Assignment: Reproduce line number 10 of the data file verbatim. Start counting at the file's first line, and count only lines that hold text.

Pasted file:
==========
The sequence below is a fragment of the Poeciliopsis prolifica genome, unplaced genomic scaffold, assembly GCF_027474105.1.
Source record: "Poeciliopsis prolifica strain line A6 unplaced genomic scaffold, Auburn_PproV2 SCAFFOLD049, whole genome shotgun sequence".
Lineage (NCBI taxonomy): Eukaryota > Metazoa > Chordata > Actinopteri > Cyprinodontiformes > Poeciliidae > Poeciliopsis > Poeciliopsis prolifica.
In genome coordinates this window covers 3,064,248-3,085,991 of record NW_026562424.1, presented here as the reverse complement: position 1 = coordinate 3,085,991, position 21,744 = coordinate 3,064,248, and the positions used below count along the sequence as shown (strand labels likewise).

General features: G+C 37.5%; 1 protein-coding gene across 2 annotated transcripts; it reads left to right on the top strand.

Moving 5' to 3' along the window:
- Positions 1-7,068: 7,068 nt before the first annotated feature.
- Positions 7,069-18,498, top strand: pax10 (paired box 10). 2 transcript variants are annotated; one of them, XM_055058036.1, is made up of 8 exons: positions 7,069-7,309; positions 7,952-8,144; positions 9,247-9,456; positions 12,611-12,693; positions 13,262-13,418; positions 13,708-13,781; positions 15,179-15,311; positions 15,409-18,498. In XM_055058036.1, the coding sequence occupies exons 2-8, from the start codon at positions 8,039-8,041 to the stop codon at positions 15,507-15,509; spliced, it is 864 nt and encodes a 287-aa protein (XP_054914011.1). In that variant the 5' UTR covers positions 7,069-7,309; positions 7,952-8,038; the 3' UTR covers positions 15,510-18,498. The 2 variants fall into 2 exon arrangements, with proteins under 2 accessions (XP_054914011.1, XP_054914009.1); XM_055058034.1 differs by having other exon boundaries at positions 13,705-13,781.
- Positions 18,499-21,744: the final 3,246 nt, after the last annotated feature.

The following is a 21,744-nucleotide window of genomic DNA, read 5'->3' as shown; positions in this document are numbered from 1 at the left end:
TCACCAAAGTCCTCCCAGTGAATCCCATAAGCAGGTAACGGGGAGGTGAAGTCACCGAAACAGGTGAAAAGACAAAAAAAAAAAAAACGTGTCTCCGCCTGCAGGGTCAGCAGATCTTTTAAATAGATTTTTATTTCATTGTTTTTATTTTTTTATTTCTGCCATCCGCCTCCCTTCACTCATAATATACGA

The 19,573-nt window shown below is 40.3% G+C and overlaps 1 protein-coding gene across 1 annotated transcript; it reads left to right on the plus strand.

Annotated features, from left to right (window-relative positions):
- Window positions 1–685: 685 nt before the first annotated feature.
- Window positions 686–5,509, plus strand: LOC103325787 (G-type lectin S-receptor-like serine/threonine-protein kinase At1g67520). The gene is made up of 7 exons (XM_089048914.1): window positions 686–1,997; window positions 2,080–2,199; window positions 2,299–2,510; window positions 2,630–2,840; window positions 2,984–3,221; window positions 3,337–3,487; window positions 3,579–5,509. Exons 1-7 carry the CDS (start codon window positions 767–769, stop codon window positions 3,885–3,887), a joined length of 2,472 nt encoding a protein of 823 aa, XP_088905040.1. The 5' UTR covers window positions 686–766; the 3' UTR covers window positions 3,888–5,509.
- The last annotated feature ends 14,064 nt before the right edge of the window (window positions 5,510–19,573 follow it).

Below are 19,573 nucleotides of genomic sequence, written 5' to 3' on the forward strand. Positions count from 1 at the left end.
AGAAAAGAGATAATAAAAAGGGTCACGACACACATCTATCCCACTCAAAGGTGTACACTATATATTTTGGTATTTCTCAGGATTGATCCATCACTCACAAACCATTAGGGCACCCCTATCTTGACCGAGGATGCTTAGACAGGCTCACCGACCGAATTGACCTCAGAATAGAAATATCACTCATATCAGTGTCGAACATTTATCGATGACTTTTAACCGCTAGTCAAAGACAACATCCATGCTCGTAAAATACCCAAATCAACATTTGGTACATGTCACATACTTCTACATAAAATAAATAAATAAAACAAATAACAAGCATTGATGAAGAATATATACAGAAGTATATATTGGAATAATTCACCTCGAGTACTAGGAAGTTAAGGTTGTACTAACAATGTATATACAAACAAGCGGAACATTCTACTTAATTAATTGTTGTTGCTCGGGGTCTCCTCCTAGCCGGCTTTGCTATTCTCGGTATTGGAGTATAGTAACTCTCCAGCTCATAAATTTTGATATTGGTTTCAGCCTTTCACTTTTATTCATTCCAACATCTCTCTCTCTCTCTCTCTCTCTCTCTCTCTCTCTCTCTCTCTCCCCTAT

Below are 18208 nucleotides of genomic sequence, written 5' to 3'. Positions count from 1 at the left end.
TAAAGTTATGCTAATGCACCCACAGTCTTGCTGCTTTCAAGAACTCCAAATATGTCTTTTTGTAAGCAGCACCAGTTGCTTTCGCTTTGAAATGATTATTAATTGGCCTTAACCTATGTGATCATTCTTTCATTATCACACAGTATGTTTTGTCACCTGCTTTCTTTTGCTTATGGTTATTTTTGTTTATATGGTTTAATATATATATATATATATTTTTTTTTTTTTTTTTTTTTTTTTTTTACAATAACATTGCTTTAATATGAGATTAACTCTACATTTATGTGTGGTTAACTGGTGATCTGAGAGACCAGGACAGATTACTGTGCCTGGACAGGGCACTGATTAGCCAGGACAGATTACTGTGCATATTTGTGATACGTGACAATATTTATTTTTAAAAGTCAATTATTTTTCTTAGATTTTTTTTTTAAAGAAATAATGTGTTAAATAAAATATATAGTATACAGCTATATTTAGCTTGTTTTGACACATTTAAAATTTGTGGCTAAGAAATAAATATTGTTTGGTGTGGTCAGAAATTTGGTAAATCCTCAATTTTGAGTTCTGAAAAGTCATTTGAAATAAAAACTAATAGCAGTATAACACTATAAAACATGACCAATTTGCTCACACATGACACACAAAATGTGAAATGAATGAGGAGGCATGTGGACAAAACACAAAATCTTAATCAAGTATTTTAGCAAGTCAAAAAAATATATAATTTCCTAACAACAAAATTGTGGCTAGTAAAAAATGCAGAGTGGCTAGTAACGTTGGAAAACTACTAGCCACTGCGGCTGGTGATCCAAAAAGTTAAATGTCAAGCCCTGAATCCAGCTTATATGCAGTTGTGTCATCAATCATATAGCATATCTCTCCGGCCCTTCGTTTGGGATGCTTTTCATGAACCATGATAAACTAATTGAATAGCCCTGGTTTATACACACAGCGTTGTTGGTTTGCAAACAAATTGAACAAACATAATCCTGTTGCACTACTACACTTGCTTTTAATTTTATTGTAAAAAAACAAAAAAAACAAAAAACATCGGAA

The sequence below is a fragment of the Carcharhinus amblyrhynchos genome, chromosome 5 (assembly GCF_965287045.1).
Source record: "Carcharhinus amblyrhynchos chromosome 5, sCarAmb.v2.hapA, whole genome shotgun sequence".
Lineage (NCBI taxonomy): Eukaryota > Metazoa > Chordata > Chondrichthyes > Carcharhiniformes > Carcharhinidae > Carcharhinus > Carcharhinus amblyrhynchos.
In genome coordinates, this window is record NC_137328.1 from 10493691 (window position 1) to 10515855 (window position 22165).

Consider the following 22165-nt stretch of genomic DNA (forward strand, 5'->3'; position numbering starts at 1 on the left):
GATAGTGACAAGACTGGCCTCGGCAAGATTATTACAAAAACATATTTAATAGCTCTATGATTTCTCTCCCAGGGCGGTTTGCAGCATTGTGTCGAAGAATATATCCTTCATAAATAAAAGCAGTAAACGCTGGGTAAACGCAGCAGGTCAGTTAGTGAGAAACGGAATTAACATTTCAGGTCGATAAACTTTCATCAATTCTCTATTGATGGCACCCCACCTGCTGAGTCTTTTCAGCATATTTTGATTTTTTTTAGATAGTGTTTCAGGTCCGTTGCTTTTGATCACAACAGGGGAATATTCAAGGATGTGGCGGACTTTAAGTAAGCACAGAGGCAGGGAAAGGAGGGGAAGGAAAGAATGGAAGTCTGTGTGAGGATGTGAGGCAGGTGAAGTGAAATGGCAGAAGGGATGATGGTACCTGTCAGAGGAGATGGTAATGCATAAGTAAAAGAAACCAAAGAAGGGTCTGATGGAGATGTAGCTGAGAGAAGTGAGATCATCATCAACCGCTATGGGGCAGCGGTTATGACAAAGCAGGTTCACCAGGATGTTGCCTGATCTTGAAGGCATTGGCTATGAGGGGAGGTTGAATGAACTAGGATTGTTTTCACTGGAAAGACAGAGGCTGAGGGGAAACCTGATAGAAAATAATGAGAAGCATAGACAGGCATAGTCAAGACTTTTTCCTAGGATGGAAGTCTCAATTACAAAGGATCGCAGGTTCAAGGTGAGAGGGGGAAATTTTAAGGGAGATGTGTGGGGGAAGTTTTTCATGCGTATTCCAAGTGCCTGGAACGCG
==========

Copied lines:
The following is a 21,744-nucleotide window of genomic DNA, read 5'->3' as shown; positions in this document are numbered from 1 at the left end: